Another application of RFID technology is automated material handling. This includes transport equipment and sorting systems that can move library materials and sort them into a separate basket or separate basket by category. This reduces considerably the amount of personal time required for the readiness of recyclable materials

3.5 Tag life

RFID tags are longer than barcodes because technology does not require visibility. Most RFID manufacturers require at least 100,000 transactions before the label has to be replaced.

4th RFID Systems Demerits

4.1 High Costs

The main disadvantage of RFID technology is cost. While readers and gate sensors used to read information, they typically ranged between $ 1500 and $ 2500; and the tags are between $ .40 and $ .75.

4.2 Compromise Access

The RFID system can be compromised by wrapping the protected material in two or three layers of standard household foil to prevent the radio signal. The RFID system may also be jeopardized by placing two elements next to each other so that a label overlaps another. This can interrupt the signals. This necessitates knowledge and careful coordination of technology.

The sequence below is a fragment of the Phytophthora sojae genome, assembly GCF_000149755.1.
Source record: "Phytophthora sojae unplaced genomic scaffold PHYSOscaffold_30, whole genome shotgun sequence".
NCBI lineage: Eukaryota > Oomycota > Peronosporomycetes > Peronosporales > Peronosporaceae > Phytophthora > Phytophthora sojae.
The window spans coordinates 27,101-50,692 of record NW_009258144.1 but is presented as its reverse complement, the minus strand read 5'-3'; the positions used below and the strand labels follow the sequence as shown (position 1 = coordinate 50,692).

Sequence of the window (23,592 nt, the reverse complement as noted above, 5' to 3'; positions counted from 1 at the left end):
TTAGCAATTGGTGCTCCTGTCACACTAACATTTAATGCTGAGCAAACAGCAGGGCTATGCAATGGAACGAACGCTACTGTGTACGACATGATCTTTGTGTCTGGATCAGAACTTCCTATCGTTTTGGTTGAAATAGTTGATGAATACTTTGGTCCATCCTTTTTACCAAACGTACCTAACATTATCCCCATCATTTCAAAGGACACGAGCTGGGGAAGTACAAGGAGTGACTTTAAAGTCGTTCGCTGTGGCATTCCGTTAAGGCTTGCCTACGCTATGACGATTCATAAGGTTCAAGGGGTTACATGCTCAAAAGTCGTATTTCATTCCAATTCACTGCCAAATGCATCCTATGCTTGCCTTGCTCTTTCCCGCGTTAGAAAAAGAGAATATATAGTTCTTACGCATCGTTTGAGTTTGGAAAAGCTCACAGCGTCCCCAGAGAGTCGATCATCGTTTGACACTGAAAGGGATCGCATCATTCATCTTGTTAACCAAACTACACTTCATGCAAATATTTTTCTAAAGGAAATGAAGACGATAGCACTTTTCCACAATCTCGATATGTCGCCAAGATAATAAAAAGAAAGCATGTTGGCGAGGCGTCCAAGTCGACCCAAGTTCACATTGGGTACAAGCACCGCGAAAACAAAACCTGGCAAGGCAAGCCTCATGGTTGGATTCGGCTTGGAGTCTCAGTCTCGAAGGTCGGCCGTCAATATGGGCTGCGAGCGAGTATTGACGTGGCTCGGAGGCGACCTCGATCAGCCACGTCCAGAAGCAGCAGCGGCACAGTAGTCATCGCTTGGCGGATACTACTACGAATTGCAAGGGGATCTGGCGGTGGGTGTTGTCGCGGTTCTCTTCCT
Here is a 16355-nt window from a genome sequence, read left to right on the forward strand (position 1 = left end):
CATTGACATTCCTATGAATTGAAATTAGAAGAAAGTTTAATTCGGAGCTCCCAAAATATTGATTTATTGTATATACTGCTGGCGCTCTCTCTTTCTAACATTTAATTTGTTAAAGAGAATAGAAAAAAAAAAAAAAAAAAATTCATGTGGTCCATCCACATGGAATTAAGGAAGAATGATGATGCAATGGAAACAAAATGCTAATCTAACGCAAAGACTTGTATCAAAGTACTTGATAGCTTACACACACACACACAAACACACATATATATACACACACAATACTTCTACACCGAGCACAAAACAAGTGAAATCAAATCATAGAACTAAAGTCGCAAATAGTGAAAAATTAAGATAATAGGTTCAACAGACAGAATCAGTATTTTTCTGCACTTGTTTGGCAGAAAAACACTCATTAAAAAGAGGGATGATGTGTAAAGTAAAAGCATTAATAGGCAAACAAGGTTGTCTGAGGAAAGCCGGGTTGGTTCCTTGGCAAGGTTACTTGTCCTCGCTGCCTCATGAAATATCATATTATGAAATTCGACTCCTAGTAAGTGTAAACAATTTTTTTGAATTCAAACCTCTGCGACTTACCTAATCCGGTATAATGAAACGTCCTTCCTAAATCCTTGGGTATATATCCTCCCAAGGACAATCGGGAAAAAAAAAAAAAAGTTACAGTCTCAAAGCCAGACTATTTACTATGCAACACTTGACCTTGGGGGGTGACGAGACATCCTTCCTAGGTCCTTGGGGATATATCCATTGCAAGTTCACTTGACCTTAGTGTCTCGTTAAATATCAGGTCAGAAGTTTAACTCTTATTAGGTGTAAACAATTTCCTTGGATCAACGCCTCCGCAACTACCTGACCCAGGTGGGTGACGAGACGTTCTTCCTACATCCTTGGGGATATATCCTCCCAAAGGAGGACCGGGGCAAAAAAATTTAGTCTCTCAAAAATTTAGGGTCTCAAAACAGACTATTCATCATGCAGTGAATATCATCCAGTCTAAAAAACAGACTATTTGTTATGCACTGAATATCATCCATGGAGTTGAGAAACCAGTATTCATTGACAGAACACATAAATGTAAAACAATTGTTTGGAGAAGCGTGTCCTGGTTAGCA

4.3 Removing Exposed Labels

RFID tags are usually attached to the back cover and are subject to removal. This means there may be problems when users are more familiar with the role of tags. In Indian libraries, this is a great challenge to keep the labels intact.

4.4 Exit from the Reader Problems

While short-range readers for marketing and inventory read 100 percent of the tags are time-consuming, the output of the exit gate sensors is much more problematic. You have never read the tags until the other readers reach twice. There is no directory that has determined the loss rate before and after the inventory when RFID is used for security.

4.5 Disabling User Encryption